Before a competition, feis moms dutifully pack there Zuca Bags, caboodle boxes (I swear all real things) and dress bags with a plethora of dance supplies… wigs, make up, electrical and duct tape, ChapStick (not for lips but to adhere glitter to their eyes), glitter, staplers, sharpie markers, etc… Which leads me to a text from a dear dance mom friend with a picture of a bottle of WHITE OUT attached to it that read, "Didn't think this would ever be on my dance packing check list." My response... "Funny of all the things we've packed through the years it's a bottle of WHITE OUT that seems odd LOL." Odd indeed… I couldn’t for the life of me figure out what in the name of the feis gods [we] would need White Out for but for fear of being under prepared I text back the universal symbol for “what the heck” … “?”.
Who knew Irish dance was just like any other sport?! They are always improving the equipment and thus we are always adding to our “Feis Kits”. On the dance market the new must haves are hard shoes that have a white rim that runs around the ankle opening. That thin lip of white leather, carefully encircling the ankle of the dancer, is suppose to make their foot look compact and petite while dancing, thus magically improving their overall appearance and, one would hope, make them dance better. We Moms tell ourselves these lies, and a laundry list of others, as we justify our dwindling bank accounts for the sake of dance. Our hope is that the judges will notice our attention to the details, perhaps missing a dropped heel or a foot that is not pointed or arched—another lie. And, while I am thankful Irish dance doesn’t promote the stick skinny idea of beauty, it appears from these shoes and the fact that we order them a size or two too small that big feet are a NO-NO. Who knew it was my size nine boats that kept me from the podium in my day? I find it funny how much dance attire has changed over the years/decades. Gone are the days of the hob nailed shoes our ancestors wore that were oddly similar to what I wore as a kid. No taps, no fiber glass tips just rows and rows of tiny little nail heads covering the toe and heel of the shiny patent leather shoe. Now I know that was long ago… long enough for a pair of said shoes to be listed under Irish/dance/old/hard shoes/antiques on EBAY. But these new shoes make me long for those good old days.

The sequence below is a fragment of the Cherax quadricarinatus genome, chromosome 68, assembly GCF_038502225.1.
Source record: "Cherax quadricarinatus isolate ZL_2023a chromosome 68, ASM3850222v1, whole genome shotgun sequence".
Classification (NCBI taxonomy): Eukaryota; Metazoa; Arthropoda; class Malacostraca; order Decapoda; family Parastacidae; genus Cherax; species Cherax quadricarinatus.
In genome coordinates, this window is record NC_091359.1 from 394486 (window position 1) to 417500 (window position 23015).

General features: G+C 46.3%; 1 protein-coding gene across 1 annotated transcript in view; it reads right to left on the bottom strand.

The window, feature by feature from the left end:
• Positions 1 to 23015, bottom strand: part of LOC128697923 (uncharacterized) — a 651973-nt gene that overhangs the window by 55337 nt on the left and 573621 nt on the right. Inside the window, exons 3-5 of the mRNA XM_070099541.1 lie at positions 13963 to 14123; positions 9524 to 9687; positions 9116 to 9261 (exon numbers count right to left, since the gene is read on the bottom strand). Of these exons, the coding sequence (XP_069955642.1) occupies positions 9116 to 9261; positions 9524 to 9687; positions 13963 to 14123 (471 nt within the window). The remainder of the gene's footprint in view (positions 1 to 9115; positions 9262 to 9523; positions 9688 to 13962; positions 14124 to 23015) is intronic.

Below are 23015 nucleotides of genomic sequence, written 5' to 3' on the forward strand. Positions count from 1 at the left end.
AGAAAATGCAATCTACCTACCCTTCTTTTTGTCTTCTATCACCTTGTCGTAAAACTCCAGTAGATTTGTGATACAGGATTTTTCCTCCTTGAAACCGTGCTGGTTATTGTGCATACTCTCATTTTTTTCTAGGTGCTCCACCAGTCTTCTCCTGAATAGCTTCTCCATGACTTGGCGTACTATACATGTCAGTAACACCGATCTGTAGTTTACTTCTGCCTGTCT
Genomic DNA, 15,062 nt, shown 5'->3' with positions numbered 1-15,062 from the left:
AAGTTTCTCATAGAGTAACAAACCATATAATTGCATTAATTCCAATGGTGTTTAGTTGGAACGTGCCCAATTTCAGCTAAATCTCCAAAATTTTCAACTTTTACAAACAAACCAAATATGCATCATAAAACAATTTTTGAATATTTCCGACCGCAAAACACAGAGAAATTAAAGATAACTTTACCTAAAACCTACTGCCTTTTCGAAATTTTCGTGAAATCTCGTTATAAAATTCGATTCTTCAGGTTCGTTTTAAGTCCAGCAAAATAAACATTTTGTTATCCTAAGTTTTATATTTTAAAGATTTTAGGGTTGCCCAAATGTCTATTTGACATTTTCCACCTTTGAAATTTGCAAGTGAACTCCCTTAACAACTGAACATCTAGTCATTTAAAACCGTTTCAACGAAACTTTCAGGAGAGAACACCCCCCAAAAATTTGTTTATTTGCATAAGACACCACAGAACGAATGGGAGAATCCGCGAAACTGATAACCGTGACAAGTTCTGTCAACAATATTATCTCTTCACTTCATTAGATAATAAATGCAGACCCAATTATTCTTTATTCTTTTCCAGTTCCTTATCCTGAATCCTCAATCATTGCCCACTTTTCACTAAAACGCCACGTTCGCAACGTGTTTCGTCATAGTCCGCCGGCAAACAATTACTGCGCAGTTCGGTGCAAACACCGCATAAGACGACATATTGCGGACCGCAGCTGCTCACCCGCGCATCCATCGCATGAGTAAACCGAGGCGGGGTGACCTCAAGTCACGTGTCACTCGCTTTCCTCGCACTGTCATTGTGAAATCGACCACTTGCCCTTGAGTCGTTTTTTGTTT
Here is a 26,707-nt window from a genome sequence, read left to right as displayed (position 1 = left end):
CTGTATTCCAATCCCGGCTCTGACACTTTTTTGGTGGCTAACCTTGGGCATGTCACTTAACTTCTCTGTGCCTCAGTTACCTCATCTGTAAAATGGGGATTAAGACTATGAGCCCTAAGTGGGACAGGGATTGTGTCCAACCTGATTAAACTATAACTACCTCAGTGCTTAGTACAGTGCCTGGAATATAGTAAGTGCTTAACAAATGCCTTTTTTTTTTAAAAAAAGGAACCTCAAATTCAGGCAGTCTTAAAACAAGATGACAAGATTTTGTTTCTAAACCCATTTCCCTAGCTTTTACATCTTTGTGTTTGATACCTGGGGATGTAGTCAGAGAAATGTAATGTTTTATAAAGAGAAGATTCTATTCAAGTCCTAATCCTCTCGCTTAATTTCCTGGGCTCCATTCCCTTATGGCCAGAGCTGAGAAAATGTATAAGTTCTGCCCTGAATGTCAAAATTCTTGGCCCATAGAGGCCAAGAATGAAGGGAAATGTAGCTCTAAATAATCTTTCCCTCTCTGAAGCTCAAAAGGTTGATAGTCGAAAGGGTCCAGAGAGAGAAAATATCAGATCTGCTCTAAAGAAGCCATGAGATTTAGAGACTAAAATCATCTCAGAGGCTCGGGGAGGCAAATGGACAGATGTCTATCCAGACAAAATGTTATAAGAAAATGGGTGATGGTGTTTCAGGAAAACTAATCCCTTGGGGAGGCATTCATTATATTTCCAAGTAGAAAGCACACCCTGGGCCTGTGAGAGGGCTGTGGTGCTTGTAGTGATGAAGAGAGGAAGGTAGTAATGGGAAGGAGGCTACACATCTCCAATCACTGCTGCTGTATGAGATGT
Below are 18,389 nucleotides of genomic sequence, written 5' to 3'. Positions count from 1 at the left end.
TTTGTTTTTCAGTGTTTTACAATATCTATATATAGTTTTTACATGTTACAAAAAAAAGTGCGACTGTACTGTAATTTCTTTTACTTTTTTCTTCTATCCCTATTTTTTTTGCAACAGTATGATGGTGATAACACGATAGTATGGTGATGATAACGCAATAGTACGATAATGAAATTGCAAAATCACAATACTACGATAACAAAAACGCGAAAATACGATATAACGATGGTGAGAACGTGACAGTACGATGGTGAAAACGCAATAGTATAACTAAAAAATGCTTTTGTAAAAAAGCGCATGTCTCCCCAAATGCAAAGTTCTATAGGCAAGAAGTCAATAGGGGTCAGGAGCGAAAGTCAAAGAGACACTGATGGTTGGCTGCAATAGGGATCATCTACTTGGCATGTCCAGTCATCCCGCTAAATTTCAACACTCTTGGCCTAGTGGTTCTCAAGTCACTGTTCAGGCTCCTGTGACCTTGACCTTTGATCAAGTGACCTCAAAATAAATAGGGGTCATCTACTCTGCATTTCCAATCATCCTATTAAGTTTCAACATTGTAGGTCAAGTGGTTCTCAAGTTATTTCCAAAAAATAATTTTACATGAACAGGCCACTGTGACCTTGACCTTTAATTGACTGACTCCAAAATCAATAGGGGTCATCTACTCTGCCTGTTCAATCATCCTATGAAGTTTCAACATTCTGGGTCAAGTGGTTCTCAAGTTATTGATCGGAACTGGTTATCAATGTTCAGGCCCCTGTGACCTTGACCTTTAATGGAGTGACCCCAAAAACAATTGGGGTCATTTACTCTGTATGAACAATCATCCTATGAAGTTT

As I sit here now I can’t help but wonder if my mother would have colored the laces on my shoes to match the eyeholes? Would she have pack White Out to cover the scuffs and blemishes that dancing would create? I’m fairly confident that from beyond the grave I can hear her saying, “You must be daft.” The same way I heard her saying, “Now you’ve lost what little mind you had,” when I wrote the check for $1900.00 (more than double the price of my wedding gown some twenty years ago) for a dance dress for my 10 year old, which I bought in June and she out grew before the Oireachtas in November.
How did Irish dance morph into this combination dance competition/toddlers and tiaras sort of a world? In my day the worst experience before a competition was for us to spend hours having curlers affixed to our heads by tough Irish mothers, a scene that was similarly played out before Christmas Day or any other major holiday or outing. So while I can see the connection to putting on your “Sunday best”, I don’t know how “Sunday best” came to mean your hair had to look like a rag doll’s or the dust mop I keep in the hall closet. All I know is if my daughter came downstairs on Sunday morning dressed for church with her hair looking like it did in her wig I would say, “WILL YOU PLEASE RUN A BRUSH THROUGH THAT RAT’S NEST.” And if she wore a dress short enough to show her knickers, covered in neon animal print, bedazzled to the hilt, I would ask her what corner she would expect to be working.
I have seen dresses at competitions that look like they were on loan from the circus!!! Crazy patterns and color combinations that would have Heidi Klum saying “Auf Wieder Sehen,” if they graced the stage on Project Runway. Yet we Moms buy them and tout the designers of them like they were Gucci or Louboutin—and let’s face it they are just about as pricey.
In class they dance in shorts and socks, with their hair neatly tied back. I love that… and I love to hear tough Irish dance teachers yelling counts over music I’ve listened to all my life. I love the look on their faces when they accomplish a figure in a ceili that was once thought too hard. I love when they are sweaty and exhausted, and yet still they are smiling. Nothing, not even a Swarowski crystal encrusted dress can compare to that.
So I say… bring back the simple clean lines… level the playing field… let the dancing be highlighted… and let the pigs fly, lol.